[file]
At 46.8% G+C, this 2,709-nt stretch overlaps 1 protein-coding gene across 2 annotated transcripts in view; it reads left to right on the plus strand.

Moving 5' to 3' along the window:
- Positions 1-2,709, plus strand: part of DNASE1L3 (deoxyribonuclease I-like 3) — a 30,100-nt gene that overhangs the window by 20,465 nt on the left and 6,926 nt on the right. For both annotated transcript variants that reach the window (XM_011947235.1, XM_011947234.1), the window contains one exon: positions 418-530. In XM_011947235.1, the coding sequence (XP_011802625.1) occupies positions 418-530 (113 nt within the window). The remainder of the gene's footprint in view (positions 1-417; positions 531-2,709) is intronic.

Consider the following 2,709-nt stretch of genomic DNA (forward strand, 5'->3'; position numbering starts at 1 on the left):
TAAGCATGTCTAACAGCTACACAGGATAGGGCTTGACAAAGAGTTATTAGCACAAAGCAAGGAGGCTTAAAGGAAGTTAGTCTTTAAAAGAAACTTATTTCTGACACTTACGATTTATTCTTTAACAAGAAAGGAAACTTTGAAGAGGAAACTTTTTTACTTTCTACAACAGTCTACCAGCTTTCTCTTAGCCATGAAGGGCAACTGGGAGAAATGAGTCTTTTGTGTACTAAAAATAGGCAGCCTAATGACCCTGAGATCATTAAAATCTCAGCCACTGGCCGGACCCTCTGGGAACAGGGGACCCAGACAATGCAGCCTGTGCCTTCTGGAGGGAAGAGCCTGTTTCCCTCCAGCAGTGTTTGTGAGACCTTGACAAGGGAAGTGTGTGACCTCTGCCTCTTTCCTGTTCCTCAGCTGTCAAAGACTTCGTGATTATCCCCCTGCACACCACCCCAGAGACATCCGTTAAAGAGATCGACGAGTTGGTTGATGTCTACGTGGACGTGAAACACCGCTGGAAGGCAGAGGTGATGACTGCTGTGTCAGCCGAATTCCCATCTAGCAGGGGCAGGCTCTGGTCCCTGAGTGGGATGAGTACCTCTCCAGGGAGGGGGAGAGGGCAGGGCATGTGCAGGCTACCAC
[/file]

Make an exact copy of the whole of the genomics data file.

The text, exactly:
At 46.8% G+C, this 2,709-nt stretch overlaps 1 protein-coding gene across 2 annotated transcripts in view; it reads left to right on the plus strand.

Moving 5' to 3' along the window:
- Positions 1-2,709, plus strand: part of DNASE1L3 (deoxyribonuclease I-like 3) — a 30,100-nt gene that overhangs the window by 20,465 nt on the left and 6,926 nt on the right. For both annotated transcript variants that reach the window (XM_011947235.1, XM_011947234.1), the window contains one exon: positions 418-530. In XM_011947235.1, the coding sequence (XP_011802625.1) occupies positions 418-530 (113 nt within the window). The remainder of the gene's footprint in view (positions 1-417; positions 531-2,709) is intronic.

Consider the following 2,709-nt stretch of genomic DNA (forward strand, 5'->3'; position numbering starts at 1 on the left):
TAAGCATGTCTAACAGCTACACAGGATAGGGCTTGACAAAGAGTTATTAGCACAAAGCAAGGAGGCTTAAAGGAAGTTAGTCTTTAAAAGAAACTTATTTCTGACACTTACGATTTATTCTTTAACAAGAAAGGAAACTTTGAAGAGGAAACTTTTTTACTTTCTACAACAGTCTACCAGCTTTCTCTTAGCCATGAAGGGCAACTGGGAGAAATGAGTCTTTTGTGTACTAAAAATAGGCAGCCTAATGACCCTGAGATCATTAAAATCTCAGCCACTGGCCGGACCCTCTGGGAACAGGGGACCCAGACAATGCAGCCTGTGCCTTCTGGAGGGAAGAGCCTGTTTCCCTCCAGCAGTGTTTGTGAGACCTTGACAAGGGAAGTGTGTGACCTCTGCCTCTTTCCTGTTCCTCAGCTGTCAAAGACTTCGTGATTATCCCCCTGCACACCACCCCAGAGACATCCGTTAAAGAGATCGACGAGTTGGTTGATGTCTACGTGGACGTGAAACACCGCTGGAAGGCAGAGGTGATGACTGCTGTGTCAGCCGAATTCCCATCTAGCAGGGGCAGGCTCTGGTCCCTGAGTGGGATGAGTACCTCTCCAGGGAGGGGGAGAGGGCAGGGCATGTGCAGGCTACCAC